Nursing is one of the most important careers in the world. Nurses of all levels are the backbone of healthcare, and with the advancements in both the role and the responsibilities, there are more ways to customize your nursing career and make it your own than ever before.
There are so many ways that you can transform your nursing career. You can work directly with patients in a role that provides you with full practice authority; you can work behind the scenes and train the next generation of nurses; or work on improving patient care outcomes by updating protocols.
From working within healthcare to working in policy, to even working privately, there are so many ways to enjoy a fulfilling, rewarding career as a nurse.
Why Nursing is Such a Great Career
Nursing is an excellent career to embark on for a few key reasons:
- Nursing is in huge demand, with RN roles expected to grow 9% by 2030 and APRN roles expected to grow by 45% to 54% by 2030.
- APRN roles are expanding, meaning more career opportunities both within and outside of healthcare.
- More states are joining the Nurse Licensure Compact, giving more nurses the opportunity to relocate for personal and professional reasons.
- Nurses earn a median wage of $77,680, while APRNs earn a median wage of $123,835. Some roles available to those with an MSN or doctorate earn over $200,000 annually.
How to Get Started in Nursing
There are several nursing roles that you can choose to kick start your nursing career. If you need to get started working fast then you may be interested in becoming a certified nursing assistant. This role only takes a few weeks to train for.
If you want to become a registered nurse right off the bat, however, then you will need to earn either an Associate’s Degree in Nursing or a Bachelor of Science in Nursing. The ADN takes two years on average to complete and the BSN takes around four years to complete. If you do earn the ADN, however, you will not be able to advance until you earn a BSN.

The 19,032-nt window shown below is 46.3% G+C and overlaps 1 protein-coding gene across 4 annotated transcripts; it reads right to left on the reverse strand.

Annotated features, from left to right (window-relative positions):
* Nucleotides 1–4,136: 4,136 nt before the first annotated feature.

The good news is that you can often transfer credits earned during your ADN to fast-track your BSN. You can also fast-track a BSN if you have a non-nursing degree, particularly if it was in a STEM field.
How to Advance Your Career in Nursing
There are four main types of advanced roles you can work towards in nursing, but the number of job options is massive and growing. Your options, and how you get there, will depend on the state you operate and work in. How you become a nurse practitioner in Mississippi will differ to how you become a nurse practitioner in California, for example. The routes are very similar, yes, but due to different laws and regulations where you can go to university and what programs you can enroll in (including what you can do with your degree) will differ. Always look into your options based on your state, as this will give you the most specific information.
Generally, however, you will be able to advance your career in these three ways:
1. With a Masters or Post-Graduate Degree
The first way you can advance your career is to earn a master’s degree.An MSN degree is the gateway to becoming an APRN. If you want to change tracks, however, you won’t want to earn a second MSN degree. Instead, you will want to earn a post-graduate certificate. These certificates allow you to fast-track through a second MSN by focussing on the unique courses that you don’t have so that you can add to your credentials faster.
2. With a Doctorate
The terminal degree option in nursing is that of a doctorate. You can earn a PhD, a DNP, or an EdD depending on your goals. The PhD or EdD can be a great choice if you want to shift your career into nurse education, while the DNP is ideal for those who want to stay at the top of their field or even move into leadership positions like the head of nursing at a hospital.
3. With a Non-License Master’s Degrees
There are several master’s degrees that can help your nursing career but won’t qualify towards your license. A master’s qualification in Clinical Nurse Leadership, for example, can help improve your leadership and business skillset if your goal is to move away from patient care and into the administrative side of nursing and healthcare.